"In the past, a lot of comparisons of paleopathological specimens have been made to humans or domesticated animals," Wolff said, instead of with dinosaurs' closer relatives, birds and reptiles. "It makes a lot of sense to look at animals that share a close evolutionary relationship to each other and the diseases that they have. The approach in this article is to do just that and that's relatively novel in the paleopathological community."

Still, not everyone is sold on the new idea about Sue's holey jaw.

"My suspicion is that it's not valid," said Bruce Rothschild, a medical doctor and paleopathologist at the University of Kansas.

Rothschild said the holes in Sue's jaw look a lot like the marks made by trepanation — the practice of puncturing of the skull — in ancient humans.

"I'm not saying it was trepanation," Rothschild said. "I'm saying it was a bite."

And he disputed that the modern examples of presumed trichomonas jaw holes matched up "exactly" with the tyrannosaur fossil holes.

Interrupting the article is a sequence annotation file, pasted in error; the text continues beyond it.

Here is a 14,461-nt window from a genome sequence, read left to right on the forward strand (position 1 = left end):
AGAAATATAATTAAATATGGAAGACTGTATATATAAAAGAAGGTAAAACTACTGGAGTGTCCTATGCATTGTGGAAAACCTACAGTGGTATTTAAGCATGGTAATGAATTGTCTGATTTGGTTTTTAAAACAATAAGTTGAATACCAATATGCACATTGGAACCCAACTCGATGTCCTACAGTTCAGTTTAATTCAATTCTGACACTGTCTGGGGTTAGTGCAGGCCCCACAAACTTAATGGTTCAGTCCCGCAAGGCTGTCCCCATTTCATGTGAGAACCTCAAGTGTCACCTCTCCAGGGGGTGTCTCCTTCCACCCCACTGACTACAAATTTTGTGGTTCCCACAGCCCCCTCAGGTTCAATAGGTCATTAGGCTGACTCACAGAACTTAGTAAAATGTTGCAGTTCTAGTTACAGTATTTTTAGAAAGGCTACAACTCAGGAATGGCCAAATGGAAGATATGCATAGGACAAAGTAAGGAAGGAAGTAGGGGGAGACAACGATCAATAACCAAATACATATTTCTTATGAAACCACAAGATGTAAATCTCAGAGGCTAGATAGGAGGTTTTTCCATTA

"To me, it's not exactly the same," he said.

Rothschild said that the tyrannosaur fossils showed just "a hole with simple infilling," without the more complex features associated with lesions.

What might be next is looking at dinosaur specimens for other signs of starvation, suggested Thomas Holtz, a tyrannosaur specialist at the University of Maryland.

"I don't know if you'd see maybe bone loss as a sign of starvation," Holtz said.

Wolff said his team could follow up with exactly that type of observation. Another line of inquiry could run in the molecular direction, trying to determine if parasites like trichomonas did in fact exist 65 millions of years ago.

"I don't know to what degree anyone can confirm that this particular group of organisms were around during the Cretaceous," Holtz said. "We don't have a fossil record for them."

Image: Pex Rex. Chris Glen/University of Queensland

See Also:

WiSci 2.0: Alexis Madrigal's Twitter, Google Reader feed, and green tech history research site; Wired Science on Twitter and Facebook.